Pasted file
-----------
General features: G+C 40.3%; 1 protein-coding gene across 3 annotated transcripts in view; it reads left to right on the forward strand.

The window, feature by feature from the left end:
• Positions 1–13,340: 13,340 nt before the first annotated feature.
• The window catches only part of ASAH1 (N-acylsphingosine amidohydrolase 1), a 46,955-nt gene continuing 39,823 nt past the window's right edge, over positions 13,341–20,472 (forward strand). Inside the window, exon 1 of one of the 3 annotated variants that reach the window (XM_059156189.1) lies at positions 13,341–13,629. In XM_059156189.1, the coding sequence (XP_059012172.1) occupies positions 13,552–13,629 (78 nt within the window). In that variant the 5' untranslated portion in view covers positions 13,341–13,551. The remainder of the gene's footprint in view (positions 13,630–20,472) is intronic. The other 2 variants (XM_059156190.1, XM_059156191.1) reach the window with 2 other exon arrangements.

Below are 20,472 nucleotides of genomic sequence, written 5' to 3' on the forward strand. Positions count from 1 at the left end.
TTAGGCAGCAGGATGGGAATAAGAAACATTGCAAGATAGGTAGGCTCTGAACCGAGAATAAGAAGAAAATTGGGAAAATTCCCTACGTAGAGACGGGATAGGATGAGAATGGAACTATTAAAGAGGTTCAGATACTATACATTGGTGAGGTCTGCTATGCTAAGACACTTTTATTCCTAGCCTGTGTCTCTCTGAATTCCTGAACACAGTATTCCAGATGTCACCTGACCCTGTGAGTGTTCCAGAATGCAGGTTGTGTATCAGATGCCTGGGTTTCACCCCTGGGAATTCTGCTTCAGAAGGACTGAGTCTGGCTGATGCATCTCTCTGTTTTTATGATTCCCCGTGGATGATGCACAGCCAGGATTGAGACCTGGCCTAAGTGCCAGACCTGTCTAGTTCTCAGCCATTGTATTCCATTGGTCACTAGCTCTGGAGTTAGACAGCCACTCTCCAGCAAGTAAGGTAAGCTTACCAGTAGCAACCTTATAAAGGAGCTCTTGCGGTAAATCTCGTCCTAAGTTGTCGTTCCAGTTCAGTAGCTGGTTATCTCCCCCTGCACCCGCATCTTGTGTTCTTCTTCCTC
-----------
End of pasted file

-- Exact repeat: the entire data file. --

General features: G+C 40.3%; 1 protein-coding gene across 3 annotated transcripts in view; it reads left to right on the forward strand.

The window, feature by feature from the left end:
• Positions 1–13,340: 13,340 nt before the first annotated feature.
• The window catches only part of ASAH1 (N-acylsphingosine amidohydrolase 1), a 46,955-nt gene continuing 39,823 nt past the window's right edge, over positions 13,341–20,472 (forward strand). Inside the window, exon 1 of one of the 3 annotated variants that reach the window (XM_059156189.1) lies at positions 13,341–13,629. In XM_059156189.1, the coding sequence (XP_059012172.1) occupies positions 13,552–13,629 (78 nt within the window). In that variant the 5' untranslated portion in view covers positions 13,341–13,551. The remainder of the gene's footprint in view (positions 13,630–20,472) is intronic. The other 2 variants (XM_059156190.1, XM_059156191.1) reach the window with 2 other exon arrangements.

Below are 20,472 nucleotides of genomic sequence, written 5' to 3' on the forward strand. Positions count from 1 at the left end.
TTAGGCAGCAGGATGGGAATAAGAAACATTGCAAGATAGGTAGGCTCTGAACCGAGAATAAGAAGAAAATTGGGAAAATTCCCTACGTAGAGACGGGATAGGATGAGAATGGAACTATTAAAGAGGTTCAGATACTATACATTGGTGAGGTCTGCTATGCTAAGACACTTTTATTCCTAGCCTGTGTCTCTCTGAATTCCTGAACACAGTATTCCAGATGTCACCTGACCCTGTGAGTGTTCCAGAATGCAGGTTGTGTATCAGATGCCTGGGTTTCACCCCTGGGAATTCTGCTTCAGAAGGACTGAGTCTGGCTGATGCATCTCTCTGTTTTTATGATTCCCCGTGGATGATGCACAGCCAGGATTGAGACCTGGCCTAAGTGCCAGACCTGTCTAGTTCTCAGCCATTGTATTCCATTGGTCACTAGCTCTGGAGTTAGACAGCCACTCTCCAGCAAGTAAGGTAAGCTTACCAGTAGCAACCTTATAAAGGAGCTCTTGCGGTAAATCTCGTCCTAAGTTGTCGTTCCAGTTCAGTAGCTGGTTATCTCCCCCTGCACCCGCATCTTGTGTTCTTCTTCCTC